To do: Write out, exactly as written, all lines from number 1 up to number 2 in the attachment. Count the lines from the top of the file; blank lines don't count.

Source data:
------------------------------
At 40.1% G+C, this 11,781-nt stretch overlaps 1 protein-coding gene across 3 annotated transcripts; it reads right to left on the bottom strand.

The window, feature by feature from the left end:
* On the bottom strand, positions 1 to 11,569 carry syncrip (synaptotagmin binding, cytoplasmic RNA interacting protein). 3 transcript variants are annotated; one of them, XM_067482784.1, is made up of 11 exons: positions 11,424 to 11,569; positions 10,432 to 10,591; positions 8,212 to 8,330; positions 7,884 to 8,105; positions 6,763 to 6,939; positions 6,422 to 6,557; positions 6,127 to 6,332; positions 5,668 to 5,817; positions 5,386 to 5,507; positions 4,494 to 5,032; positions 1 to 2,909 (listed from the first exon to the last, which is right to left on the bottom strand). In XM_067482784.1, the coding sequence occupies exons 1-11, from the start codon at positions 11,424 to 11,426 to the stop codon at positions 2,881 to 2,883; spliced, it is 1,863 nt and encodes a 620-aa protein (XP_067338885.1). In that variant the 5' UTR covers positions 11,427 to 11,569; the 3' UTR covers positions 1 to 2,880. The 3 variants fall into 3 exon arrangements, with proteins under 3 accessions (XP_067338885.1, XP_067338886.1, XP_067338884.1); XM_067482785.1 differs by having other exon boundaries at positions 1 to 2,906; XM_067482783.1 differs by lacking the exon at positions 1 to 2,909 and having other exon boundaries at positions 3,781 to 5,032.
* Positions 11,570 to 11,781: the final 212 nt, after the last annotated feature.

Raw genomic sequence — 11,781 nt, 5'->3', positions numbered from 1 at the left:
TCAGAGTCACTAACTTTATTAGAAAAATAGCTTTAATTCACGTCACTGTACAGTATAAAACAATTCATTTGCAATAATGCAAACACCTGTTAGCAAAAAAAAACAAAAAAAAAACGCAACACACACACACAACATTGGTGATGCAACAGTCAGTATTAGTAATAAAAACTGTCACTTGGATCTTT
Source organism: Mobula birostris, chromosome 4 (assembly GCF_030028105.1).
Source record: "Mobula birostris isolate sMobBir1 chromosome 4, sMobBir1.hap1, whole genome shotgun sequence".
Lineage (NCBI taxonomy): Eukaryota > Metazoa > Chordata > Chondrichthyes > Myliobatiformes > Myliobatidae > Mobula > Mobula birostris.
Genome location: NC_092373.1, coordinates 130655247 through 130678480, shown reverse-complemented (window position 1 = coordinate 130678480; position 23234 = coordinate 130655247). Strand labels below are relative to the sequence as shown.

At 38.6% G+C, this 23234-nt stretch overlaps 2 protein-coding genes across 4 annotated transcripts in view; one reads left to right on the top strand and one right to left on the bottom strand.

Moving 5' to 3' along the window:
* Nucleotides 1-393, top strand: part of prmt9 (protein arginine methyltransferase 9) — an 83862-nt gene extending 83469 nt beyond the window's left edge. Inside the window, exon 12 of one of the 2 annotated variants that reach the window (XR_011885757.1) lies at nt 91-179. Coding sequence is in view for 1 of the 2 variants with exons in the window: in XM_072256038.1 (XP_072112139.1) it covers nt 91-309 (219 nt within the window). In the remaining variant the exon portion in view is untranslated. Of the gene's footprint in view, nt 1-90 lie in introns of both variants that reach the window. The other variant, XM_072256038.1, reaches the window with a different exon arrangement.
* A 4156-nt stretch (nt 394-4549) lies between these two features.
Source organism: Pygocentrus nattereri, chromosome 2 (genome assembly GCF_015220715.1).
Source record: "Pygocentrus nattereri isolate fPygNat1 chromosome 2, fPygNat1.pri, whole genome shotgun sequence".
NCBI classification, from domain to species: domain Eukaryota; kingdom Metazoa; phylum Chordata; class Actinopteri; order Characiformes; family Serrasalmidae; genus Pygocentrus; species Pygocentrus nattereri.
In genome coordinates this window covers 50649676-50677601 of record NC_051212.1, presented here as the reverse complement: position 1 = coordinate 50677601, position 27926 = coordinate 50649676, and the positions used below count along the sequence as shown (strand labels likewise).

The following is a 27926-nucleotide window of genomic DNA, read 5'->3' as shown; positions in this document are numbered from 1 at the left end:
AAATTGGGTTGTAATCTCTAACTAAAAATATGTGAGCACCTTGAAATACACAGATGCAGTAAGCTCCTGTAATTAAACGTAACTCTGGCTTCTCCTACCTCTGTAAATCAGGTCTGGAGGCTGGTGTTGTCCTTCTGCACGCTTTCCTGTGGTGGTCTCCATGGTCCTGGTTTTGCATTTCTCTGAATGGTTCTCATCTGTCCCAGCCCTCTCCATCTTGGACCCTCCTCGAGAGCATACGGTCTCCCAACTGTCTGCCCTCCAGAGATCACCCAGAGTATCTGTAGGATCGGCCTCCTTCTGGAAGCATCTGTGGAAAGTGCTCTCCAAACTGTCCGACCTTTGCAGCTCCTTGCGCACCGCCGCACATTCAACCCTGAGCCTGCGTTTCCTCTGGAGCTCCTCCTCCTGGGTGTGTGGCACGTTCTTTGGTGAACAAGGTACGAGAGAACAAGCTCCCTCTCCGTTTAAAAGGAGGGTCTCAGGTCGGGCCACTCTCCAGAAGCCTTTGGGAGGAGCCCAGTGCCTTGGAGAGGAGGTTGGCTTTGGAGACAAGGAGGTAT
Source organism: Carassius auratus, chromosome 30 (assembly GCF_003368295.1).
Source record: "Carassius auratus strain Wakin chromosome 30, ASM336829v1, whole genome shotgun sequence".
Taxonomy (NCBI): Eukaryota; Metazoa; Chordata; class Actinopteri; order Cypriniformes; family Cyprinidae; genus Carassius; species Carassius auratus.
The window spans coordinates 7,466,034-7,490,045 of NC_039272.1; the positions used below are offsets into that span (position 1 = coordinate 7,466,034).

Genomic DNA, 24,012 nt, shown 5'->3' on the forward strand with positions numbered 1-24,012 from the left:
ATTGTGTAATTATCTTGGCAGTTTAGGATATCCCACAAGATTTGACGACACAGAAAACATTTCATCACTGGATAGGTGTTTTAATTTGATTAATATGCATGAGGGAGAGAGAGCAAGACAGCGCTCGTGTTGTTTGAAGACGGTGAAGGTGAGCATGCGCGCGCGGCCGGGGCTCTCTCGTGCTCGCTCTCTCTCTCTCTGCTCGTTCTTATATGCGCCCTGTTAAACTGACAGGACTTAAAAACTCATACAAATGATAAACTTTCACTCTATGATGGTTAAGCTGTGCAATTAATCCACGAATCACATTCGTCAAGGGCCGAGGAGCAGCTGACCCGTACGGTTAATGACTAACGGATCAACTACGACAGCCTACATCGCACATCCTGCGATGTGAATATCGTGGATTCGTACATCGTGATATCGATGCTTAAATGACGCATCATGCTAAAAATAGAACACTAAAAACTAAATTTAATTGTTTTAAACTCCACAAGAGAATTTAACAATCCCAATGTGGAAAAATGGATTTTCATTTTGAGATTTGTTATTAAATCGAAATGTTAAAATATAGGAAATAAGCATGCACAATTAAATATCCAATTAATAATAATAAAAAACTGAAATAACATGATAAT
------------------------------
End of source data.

At 40.1% G+C, this 11,781-nt stretch overlaps 1 protein-coding gene across 3 annotated transcripts; it reads right to left on the bottom strand.

The window, feature by feature from the left end: